Imagine you’re running a country whose economy could perhaps use a bit of a boost. You could just spend some money on a few major construction projects, but you’d rather see domestic businesses grow more—especially since some have struggled to maintain high profit growth. If they improved, the whole economy would benefit.
But how do you get them to turn things around?
That’s the question facing Japan and China right now. And in late April, policymakers seemed to arrive at opposite conclusions.
China’s approach was straightforward and predictable. The State Council ordered state-owned firms (SOE) to keep profit growth over 10% a year. Just do it. Because we said so.
Well, orders are all well and good, but China’s missing a key ingredient: incentive. Where’s the motivation for firms to grow and earn more? State-Owned Assets Supervision and Administration committee chief Jiang Jiemin said firms should become more profitable because it’s their “political responsibility” to support growth. To some extent he’s right, since they’re tied to the state and run on the government’s dime. But that doesn’t necessarily give executives incentive to change the way the firms operate. Especially when they lack profit motive—even more so now, after officials have called for a greater portion of SOEs’ profits to be transferred to the state’s pension system. For executives, what’s the point of earning more if their firms can’t reap the benefits? Maybe they’re supposed to see Jiang’s statement as a veiled threat, and their incentive is avoiding retribution?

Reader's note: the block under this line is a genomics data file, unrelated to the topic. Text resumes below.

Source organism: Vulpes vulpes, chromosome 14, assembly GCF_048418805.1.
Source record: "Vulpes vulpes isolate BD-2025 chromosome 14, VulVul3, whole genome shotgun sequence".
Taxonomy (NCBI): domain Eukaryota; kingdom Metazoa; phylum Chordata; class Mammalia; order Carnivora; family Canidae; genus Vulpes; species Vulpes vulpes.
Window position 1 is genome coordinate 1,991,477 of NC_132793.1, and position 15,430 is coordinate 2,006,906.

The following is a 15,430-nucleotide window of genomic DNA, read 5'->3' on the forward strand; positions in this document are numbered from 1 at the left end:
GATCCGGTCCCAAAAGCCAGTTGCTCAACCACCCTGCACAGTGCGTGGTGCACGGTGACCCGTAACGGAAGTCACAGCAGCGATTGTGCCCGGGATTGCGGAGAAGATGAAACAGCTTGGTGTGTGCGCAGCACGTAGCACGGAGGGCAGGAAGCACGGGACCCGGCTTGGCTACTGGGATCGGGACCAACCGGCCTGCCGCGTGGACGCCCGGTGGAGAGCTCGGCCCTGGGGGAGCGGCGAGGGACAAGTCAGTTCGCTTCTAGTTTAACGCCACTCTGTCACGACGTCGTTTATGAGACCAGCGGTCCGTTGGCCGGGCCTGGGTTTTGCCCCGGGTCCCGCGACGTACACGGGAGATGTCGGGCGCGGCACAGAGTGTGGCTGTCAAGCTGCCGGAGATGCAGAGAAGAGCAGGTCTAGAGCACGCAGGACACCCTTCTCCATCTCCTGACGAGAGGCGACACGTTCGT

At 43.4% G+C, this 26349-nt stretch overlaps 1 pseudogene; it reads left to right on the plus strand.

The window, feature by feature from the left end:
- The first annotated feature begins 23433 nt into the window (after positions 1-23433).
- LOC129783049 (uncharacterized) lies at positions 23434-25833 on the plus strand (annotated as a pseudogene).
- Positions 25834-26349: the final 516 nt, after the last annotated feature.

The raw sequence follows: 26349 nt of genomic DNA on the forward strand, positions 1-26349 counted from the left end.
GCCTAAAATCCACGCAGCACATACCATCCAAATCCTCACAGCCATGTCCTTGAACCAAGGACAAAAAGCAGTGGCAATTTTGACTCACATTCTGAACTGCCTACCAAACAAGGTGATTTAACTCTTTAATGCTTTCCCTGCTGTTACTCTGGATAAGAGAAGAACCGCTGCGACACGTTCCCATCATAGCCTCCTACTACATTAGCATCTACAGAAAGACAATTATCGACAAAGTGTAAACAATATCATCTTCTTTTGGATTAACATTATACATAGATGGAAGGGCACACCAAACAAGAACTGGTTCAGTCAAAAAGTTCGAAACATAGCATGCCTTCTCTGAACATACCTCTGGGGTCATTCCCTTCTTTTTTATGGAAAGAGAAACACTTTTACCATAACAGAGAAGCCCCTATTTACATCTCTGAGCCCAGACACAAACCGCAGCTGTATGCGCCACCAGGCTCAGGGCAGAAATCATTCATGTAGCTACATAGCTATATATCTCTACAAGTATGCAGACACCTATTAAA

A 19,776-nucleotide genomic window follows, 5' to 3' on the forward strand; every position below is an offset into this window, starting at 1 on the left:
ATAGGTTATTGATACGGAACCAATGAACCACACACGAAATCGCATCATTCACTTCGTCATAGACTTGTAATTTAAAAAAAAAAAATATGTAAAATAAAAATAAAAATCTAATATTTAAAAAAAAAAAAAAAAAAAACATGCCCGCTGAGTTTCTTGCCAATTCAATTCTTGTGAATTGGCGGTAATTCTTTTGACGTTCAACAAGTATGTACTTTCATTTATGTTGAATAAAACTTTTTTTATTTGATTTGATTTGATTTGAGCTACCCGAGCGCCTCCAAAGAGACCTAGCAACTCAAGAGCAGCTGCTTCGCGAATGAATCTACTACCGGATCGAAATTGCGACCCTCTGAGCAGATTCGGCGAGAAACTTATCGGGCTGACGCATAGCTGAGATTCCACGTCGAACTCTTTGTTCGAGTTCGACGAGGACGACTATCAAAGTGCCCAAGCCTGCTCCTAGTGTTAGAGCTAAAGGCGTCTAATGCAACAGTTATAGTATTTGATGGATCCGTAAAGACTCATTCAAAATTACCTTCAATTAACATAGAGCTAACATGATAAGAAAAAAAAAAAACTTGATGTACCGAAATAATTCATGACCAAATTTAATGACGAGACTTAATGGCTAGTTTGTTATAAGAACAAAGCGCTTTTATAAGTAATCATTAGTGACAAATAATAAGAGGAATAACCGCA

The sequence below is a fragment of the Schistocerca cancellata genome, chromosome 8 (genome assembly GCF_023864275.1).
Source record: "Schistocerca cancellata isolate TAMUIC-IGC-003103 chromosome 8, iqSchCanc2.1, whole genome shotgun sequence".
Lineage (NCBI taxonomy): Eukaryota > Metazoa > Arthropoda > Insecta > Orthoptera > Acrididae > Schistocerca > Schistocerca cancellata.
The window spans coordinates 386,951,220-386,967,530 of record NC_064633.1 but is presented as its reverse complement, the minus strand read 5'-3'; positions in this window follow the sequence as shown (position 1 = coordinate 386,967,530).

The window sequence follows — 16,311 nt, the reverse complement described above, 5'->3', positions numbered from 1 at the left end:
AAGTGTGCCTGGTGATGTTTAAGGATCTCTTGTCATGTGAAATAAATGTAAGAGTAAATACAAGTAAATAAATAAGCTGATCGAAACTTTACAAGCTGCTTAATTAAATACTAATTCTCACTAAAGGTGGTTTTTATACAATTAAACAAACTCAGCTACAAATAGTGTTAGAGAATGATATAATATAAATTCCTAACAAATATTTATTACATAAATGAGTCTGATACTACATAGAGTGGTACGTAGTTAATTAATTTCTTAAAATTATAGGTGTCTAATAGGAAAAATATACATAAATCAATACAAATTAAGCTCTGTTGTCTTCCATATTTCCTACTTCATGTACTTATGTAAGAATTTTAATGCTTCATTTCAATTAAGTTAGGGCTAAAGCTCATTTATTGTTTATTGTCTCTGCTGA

Call me crazy, but I don’t think threats are the best way to goad firms into earning more. Threats don’t inspire excellence—they just prompt people to do the bare minimum necessary to avoid the consequences. That’s not really a great way to get lasting results.
Now, that’s not to say China or its SOEs underperform looking forward—some SOEs have quite nice profits, and China has plenty of strong fundamentals in its favor, including strong economic growth, continued financial liberalization and more gains to reap from urbanization. One policy flub isn’t a gamechanger—it’s just emblematic of the government’s occasionally misguided mindset and communism’s larger shortcomings.
Japan’s strategy takes the other side of that philosophical debate and, in my view, represents a far more clever marketing idea than China’s blunt directive (provided other puzzle pieces fall into place—more on that in a bit). Fulfilling one of Prime Minister Shinzo Abe’s campaign pledges, the Tokyo Stock Exchange (TSE) revealed plans to create a new index of firms with high return on equity (ROE)—essentially a package of firms with the highest growth potential, regardless of size. The TSE’s primary index, the roughly 1,700-firm cap-weighted TOPIX, has become less attractive globally as its largest constituents—primarily the keiretsu conglomerates—have overall and on average become less profitable. Foreign investors have flocked more to regions with rip-roaring economic growth, like Emerging Markets, or with strong corporate profit growth, like the US. The new index would aim to change that by packaging firms with the highest growth potential, creating a new product that likely draws international investors not just to Japan, but to smaller Japanese companies they might not notice otherwise. A marketing plan seeking to increase investors’ awareness!